Guidelines for an Accessible Presentation

The Disability Research Interest Group (a Special Interest Group of the Society for Medical Anthropology) encourages presenters at the American Anthropological Association’s annual meetings to abide by common accessibility guidelines. Similar guidelines have been adopted by other organizations as standard policy. We ask that you review this document and make your presentation and roundtable events as accessible as possible.

2018 is the first year that the AAA will send out a link to the guidelines along with notification of panel and paper acceptance (in mid-summer 2018). In 2017, the guidelines were posted and referred to in the “Know Before You Go” email sent to conference participants in advance of the AAA Yearly Meeting.

Embodied capacities for vision, hearing, and sustained interaction in large crowds vary between people, and wax and wane for each of us from hour to hour and over the course of our lives. Maximizing the accessibility of our presentations furthers our professional work. It helps our work reach a wide academic audience, which furthers the core goals of scholarly exchange. You will not always know when another member of the audience is hard of hearing or has a vision impairment. Thus it is best practice to follow the guidelines even if you think you know everyone in the room as nondisabled.

Your talk:

  • Participants should bring 2-3 copies of their presentations, even in draft form, for the use of members who wish or need to follow a written text.
  • At least one of these  “access copies” should be in large print, size 17 font or larger.
  • Feel free to add a disclaimer: “Please do not distribute without the expressed permission of the author” with your name and contact information. You can also ask people to return these print copies at the end of your talk.
  • Alternatively, you can put the text on a website for people to access from their devices. This can use a unique and private link, and has the added benefit that readers can chose their own text size. You can take down the link after the conference.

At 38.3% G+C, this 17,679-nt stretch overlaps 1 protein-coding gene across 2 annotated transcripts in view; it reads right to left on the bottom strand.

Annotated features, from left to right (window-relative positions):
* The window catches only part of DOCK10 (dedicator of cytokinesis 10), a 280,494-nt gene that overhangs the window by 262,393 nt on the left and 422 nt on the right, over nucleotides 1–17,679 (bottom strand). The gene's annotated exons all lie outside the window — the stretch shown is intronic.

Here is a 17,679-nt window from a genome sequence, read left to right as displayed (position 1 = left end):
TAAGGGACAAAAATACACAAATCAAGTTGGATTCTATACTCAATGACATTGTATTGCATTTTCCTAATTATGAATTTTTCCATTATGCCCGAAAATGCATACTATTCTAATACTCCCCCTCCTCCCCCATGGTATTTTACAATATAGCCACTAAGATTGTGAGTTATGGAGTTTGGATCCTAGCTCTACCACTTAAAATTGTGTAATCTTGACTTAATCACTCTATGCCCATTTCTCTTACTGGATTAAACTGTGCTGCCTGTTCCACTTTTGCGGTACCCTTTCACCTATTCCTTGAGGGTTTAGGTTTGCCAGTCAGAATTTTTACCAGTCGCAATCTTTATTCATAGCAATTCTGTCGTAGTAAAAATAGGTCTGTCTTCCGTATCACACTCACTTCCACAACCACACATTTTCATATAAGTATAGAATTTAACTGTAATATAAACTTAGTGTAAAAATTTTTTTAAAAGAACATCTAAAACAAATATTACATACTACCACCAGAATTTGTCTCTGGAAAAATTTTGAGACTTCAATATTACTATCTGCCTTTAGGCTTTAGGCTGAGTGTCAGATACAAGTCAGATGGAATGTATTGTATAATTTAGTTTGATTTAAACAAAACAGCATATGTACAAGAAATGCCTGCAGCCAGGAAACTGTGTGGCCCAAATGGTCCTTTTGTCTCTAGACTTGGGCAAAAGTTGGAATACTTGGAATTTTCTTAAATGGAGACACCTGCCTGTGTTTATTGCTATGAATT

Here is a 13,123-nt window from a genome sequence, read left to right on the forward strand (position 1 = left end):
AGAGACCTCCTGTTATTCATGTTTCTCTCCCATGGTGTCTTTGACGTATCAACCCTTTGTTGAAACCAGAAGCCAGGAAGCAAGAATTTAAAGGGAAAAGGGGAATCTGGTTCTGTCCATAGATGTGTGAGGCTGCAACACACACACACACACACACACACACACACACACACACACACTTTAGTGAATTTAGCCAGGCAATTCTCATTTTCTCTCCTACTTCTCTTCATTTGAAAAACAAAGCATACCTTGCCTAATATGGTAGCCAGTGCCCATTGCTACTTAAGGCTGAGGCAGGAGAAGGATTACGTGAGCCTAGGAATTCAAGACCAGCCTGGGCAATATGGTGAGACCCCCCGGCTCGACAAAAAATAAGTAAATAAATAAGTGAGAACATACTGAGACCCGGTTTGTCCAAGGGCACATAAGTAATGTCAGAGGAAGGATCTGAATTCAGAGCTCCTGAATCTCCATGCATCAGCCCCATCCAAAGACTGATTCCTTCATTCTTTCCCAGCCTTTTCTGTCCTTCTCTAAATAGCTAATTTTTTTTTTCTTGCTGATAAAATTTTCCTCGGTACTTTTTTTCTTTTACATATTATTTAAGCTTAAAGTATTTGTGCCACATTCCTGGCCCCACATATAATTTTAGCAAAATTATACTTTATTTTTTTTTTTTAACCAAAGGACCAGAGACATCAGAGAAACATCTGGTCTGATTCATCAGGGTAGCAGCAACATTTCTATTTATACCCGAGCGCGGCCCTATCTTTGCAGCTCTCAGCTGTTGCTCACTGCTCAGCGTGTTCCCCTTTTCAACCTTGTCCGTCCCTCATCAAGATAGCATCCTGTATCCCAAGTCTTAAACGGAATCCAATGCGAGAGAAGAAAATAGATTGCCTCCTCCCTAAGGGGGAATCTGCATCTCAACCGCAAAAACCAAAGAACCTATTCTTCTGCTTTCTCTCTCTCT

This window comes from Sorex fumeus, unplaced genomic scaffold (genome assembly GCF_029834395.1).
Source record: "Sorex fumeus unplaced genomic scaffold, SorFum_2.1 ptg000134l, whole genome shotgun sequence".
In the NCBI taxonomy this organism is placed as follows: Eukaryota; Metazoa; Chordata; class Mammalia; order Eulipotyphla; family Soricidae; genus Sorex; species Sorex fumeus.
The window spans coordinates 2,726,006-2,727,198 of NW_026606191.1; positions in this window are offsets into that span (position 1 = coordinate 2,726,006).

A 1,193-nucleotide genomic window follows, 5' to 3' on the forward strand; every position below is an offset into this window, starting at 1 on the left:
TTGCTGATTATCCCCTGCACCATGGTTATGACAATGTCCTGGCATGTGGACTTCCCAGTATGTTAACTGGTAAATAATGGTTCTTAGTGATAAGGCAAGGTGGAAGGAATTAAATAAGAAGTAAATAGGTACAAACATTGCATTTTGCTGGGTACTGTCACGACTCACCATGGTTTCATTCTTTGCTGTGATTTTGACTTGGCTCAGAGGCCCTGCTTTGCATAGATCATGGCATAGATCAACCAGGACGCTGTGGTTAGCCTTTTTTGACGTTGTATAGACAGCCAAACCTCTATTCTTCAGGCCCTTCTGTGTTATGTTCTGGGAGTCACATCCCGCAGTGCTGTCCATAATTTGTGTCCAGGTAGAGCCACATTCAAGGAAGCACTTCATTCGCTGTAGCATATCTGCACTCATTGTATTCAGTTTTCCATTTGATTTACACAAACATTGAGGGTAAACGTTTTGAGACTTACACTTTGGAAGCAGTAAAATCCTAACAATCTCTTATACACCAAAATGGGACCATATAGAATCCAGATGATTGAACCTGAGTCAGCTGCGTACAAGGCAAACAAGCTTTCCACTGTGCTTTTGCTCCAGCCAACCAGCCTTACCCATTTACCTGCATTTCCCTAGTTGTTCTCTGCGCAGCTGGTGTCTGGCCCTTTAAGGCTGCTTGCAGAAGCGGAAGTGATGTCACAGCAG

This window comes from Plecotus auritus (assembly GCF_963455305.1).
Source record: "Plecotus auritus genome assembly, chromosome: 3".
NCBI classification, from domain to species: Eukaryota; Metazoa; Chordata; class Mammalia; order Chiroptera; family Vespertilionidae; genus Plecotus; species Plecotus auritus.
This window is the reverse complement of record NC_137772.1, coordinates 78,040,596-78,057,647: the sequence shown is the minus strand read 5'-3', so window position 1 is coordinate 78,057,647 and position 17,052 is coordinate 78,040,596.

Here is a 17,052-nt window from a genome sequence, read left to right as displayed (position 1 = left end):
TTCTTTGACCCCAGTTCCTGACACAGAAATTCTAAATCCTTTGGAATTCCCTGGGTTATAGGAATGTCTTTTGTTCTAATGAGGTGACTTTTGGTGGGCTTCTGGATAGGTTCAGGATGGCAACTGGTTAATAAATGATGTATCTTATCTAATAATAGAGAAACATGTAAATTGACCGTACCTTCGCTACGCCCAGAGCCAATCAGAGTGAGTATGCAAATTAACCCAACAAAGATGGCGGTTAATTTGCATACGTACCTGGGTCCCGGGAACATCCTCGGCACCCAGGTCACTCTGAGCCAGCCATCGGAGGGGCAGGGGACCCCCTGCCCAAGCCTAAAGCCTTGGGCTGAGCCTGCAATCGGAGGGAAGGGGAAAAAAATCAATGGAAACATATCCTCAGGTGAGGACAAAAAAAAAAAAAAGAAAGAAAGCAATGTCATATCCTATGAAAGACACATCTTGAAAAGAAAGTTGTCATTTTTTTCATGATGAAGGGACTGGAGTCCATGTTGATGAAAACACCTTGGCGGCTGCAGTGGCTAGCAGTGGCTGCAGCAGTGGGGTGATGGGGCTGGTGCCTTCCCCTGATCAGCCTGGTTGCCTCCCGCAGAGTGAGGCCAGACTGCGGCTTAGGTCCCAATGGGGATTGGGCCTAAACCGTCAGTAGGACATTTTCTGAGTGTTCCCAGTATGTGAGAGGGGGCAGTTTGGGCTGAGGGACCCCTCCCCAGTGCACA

• Note that providing an alternative presentation model is appreciated by people for many reasons, including language fluency, learning style, and personal preference.

Is your powerpoint accessible?:

  • Use a high contrast powerpoint. Try to use a sans-serif font, such as Arial, and maintain a large font size (17 size font or higher).
  • Avoid using too much text on a single slide.
  • Is there visual information on your slide? Describe all images – do not assume that your audience can see ANY of the images. If an image is decorative, say so very briefly (see this guide for examples). Include information about:
    • Content
    • Aesthetics and style
    • Connection to the main ideas of your talk

Roundtables & Q & A:

  • All speakers should use a mic at all times. Audience members asking questions should use a mic, or a mic user should restate any questions asked without amplification.
  • As with presentations, if an ASL interpreter is present, it is best practice to check if the interpreter has finished interpreting before proceeding.

If there is an ASL interpreter present:

  • ASL interpreters sign in American Sign Language, which has its own grammatical structure. When interpreting academic English, interpreters often spell out proper nouns or jargon terms letter-by-letter, which takes longer than speaking.
  • As such, when you are presenting a text that is being interpreted into ASL, it is best practice to pause slightly to allow the interpreter to convey names, place names, or jargon terms.
  • Address comments / questions to the scholar themselves, rather than to their interpreter.

General Access Guidelines:

  • Minimize perfume and even lightly perfumed personal hygiene products. Opt for scent-free products instead.
  • Allow dry-cleaned clothing to air out before wearing.
  • Refrain from eating high-allergen snacks in closed and public spaces (e.g. peanuts or snacks with peanuts).
  • Panel organizers or panel chairs reading introductions should check in with co-panelists in advance about pronunciation of names, pronouns, and access needs.

Links to accessible presentation policies and guidelines for other organizations:

American Sociological Association:

Modern Language Association:


SfAA (based on the same original draft as these guidelines):


These Guidlines were provided by SMA’s Disability Research Interest Group, for further information please contact Michele Friendner at